MIDSUMMER NIGHT

The four yearly events
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MIDSUMMER NIGHT

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MIDSUMMER NIGHT June 22, 2015
By Michael Erlewine (Michael@Erlewine.net)

I find myself a bit in reverie on this solstice, so this is a bit of a ramble, a little midsummer-night daydreaming. You are warned. Perhaps this is somewhat due to the huge full-halo CME (Coronal Mass Ejection) from the sun directly aimed at Earth that will begin to engulf us today, June 22nd.

Midsummer traditionally has been centered around the Summer Solstice and here it is, the longest day (and shortest night) of the year. The Summer Solstice is my favorite holy day or holiday of the year, but it also always brings forth a sigh from me as it marks the beginning of the decline of the sun. From here on out we are heading toward winter.

For me, this particular solstice has been a time for reflection and what I find myself reflecting on a bit today is the course of my life, some comments before it runs out. I realize that what I am (and have always been) is a phenomenologist, someone who studies the nature of consciousness from the point of view of the first-person, being the only person I know. As they say, that would be me. I asked myself: where and how did that begin?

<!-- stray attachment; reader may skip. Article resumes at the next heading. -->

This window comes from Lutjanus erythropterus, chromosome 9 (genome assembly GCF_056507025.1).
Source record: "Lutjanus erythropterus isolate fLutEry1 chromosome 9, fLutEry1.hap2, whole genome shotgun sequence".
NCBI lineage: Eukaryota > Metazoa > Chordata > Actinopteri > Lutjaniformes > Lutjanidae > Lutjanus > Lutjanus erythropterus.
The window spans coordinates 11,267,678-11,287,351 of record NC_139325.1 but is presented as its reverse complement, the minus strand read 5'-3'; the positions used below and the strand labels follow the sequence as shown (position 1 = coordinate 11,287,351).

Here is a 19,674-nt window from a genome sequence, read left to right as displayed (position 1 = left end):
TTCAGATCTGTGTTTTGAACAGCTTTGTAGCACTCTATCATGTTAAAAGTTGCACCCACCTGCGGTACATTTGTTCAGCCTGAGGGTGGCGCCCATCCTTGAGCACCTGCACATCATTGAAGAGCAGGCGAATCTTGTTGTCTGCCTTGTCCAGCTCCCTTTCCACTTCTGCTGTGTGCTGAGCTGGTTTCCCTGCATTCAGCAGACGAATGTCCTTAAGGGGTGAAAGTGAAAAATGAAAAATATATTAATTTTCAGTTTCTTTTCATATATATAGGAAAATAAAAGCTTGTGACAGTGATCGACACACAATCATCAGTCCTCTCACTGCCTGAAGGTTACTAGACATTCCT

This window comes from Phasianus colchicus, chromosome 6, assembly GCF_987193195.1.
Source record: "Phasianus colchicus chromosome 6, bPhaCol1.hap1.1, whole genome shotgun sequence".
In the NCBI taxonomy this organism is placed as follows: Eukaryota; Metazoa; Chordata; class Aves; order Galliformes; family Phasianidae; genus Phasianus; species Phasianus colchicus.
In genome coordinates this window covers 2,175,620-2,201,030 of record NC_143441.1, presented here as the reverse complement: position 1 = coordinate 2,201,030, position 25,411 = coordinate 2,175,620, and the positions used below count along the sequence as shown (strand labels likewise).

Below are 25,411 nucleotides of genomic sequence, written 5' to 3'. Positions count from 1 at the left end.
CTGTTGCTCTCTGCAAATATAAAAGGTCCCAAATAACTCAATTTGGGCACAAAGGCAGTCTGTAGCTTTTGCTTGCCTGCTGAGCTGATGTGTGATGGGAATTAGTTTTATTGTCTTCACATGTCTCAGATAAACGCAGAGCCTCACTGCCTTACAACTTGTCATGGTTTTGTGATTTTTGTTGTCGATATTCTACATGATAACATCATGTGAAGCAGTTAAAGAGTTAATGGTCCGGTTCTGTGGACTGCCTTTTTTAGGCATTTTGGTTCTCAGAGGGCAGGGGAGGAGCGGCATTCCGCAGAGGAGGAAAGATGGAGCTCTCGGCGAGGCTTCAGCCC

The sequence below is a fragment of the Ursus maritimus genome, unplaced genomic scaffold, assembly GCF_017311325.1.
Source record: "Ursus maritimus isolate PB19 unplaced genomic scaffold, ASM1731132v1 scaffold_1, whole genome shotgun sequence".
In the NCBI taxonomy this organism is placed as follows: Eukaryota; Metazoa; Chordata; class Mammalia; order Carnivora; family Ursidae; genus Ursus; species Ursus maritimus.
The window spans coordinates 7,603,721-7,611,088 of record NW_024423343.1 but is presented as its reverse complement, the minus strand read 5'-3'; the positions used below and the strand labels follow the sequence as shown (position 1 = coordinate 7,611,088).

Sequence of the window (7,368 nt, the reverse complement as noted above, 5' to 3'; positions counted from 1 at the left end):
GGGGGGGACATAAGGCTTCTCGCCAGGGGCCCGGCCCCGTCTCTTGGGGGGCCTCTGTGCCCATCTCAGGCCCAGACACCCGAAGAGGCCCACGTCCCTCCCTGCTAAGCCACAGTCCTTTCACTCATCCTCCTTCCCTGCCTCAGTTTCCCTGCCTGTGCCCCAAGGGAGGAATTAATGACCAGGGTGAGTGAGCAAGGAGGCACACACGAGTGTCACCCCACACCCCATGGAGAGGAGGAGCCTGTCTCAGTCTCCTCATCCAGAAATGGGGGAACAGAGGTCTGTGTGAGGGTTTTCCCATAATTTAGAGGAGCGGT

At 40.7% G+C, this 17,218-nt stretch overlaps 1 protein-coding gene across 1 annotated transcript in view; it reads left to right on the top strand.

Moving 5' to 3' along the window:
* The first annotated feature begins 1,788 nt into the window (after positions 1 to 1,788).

And the answer to that question took me all the way back to when I was about six-years old and living in a house my parents had built for themselves just outside of Lancaster, Pennsylvania, the only house around. On either side of us were two large farms and virtually nothing else. This was before television, so aside from a few radio shows, plus the fact that I was the oldest child, I had to entertain myself. The only thing around me was nature, so I studied natural history, and did so until I was in my late teens.

It did not take me too long as a kid to realize that the laws of nature differed in many respects from the laws of society. Obviously you can break civil law (which is why we have prisons), but you can’t break natural laws. They break us. As the years passed, I found that I trusted natural law (like the law of gravity!) more than I did the rules and laws of humankind and society. I embraced them.